- Mars is collaborating with Perfect Day to make a milk chocolate bar featuring animal-free dairy proteins. The new bar, branded as CO2Coa, is available today to order online.
- CO2Coa is positioned as a more eco-friendly chocolate choice, in line with Mars’ larger goals to have net-zero carbon emissions by 2050. The cocoa for the bar is Rainforest Alliance Certified and the wrapper is mostly paper. Perfect Day’s dairy proteins are made through precision fermentation in a process that uses up to 99% less water and produces up to 97% fewer greenhouse gas emissions than traditional dairy, according to the company’s life-cycle assessment.
- This is the latest CPG product to launch using Perfect Day’s dairy proteins. They have also been used in ice cream, cream cheese, protein powder, baking mix and milk beverages.
With this launch, one thing is crystal clear: CPG companies are finding animal-free dairy to be an acceptable substitute for ingredients that ordinarily come from cows. It doesn’t get much bigger than one of the world’s largest confectioners using these proteins for its very first U.S. chocolate brand using something other than traditional dairy.
Chris Rowe, global vice president of research and development at Mars Wrigley, said that this bar was developed in just under a year — lightning speed in the slower world of new product innovation and production at a big CPG company. Rowe said this shows the innovation and desire to push into new categories that is at Mars’ core. And this bar, he said, is better than any chocolate on the market that uses an alternative to milk from cows.
“There's alternatives in the marketplace that are plant based, and what we’ve seen is by incorporating the Perfect Day material, it really mimics the smooth, silky texture that consumers look for,” Rowe said. “That's a big differentiator because this has both the flavor and the texture of chocolate products.”
Perfect Day co-founder and CEO Ryan Pandya said the reason why CO2Coa is so similar to traditional milk chocolate is because the actual components are mostly identical. Perfect Day’s proteins are the same as those that come from cow milk. They perform the same when formulating products, especially since many of today’s milk chocolate bars are made using powdered dairy ingredients. Pandya said the goal is for people to find the new bar “remarkably unremarkable” — enough like the chocolate they are used to in terms of taste and performance that it seems no different.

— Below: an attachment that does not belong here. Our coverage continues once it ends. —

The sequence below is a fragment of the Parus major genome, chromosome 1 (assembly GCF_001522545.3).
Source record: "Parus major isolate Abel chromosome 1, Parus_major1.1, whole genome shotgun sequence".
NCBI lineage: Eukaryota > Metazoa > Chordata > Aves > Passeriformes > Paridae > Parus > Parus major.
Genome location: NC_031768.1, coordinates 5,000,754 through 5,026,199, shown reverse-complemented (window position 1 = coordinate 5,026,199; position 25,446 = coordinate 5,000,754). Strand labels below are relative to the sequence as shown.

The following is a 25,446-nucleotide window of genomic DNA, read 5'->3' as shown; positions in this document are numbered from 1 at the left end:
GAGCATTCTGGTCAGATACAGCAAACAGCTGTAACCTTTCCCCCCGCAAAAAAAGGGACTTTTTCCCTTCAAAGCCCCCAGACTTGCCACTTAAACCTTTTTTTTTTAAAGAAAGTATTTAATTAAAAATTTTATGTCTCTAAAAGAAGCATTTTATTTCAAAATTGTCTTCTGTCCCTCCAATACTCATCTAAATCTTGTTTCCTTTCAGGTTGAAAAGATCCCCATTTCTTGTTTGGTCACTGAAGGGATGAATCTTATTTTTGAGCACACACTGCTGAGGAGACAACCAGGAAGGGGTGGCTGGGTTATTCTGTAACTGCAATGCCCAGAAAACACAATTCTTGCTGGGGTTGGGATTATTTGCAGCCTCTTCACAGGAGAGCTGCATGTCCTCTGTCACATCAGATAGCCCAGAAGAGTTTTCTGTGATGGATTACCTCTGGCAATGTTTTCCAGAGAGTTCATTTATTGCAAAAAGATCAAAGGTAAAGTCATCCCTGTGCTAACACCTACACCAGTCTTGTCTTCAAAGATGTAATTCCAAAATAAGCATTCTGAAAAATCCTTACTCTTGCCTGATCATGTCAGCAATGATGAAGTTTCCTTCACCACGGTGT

With a completely new brand and a relatively slow rollout, Mars is positioning the bar as something that is remarkable. For the time being, it’s only available through online orders. It’s more expensive than an average chocolate bar, costing $2.39 for a 1.09-ounce bar. Rowe said that Mars is starting with an online-only release mostly to get consumer feedback about the taste, performance and positioning of the new brand. Depending on consumer reactions, Rowe said, the company may decide on a wider rollout of the bars at retail stores.
Even if the bar tastes like any other Mars milk chocolate, creating a new brand for the Perfect Day-powered chocolate also puts it on a pedestal. This new brand can be positioned to highlight the more sustainable chocolate — something Rowe said is a likely strategy. Its name also highlights the reduction in carbon dioxide emissions of the bars, he said.
Many of the companies using Perfect Day’s proteins are startups that are not yet well known or don’t have a large reach. This is the second Big Food product using Perfect Day’s proteins. General Mills uses the animal-free dairy in its Bold Cultr cream cheese. Companies like Mars and General Mills not only have huge reach, but they also have diverse product lines. If Perfect Day’s proteins work in one brand, they may also be a good addition to another.
Mars is in the very beginning stages of using Perfect Day’s dairy, but Rowe said the company is not ruling out putting it in some of its well-known chocolates down the road. Pandya said that’s a big reason Perfect Day is working with Mars on this launch.
“We probably wouldn't be here if this was just a one-off thing, targeting a particular niche audience and it's only going to be so big,” Pandya said. “We're looking at this as the beginning of an opportunity to really do something much bigger.”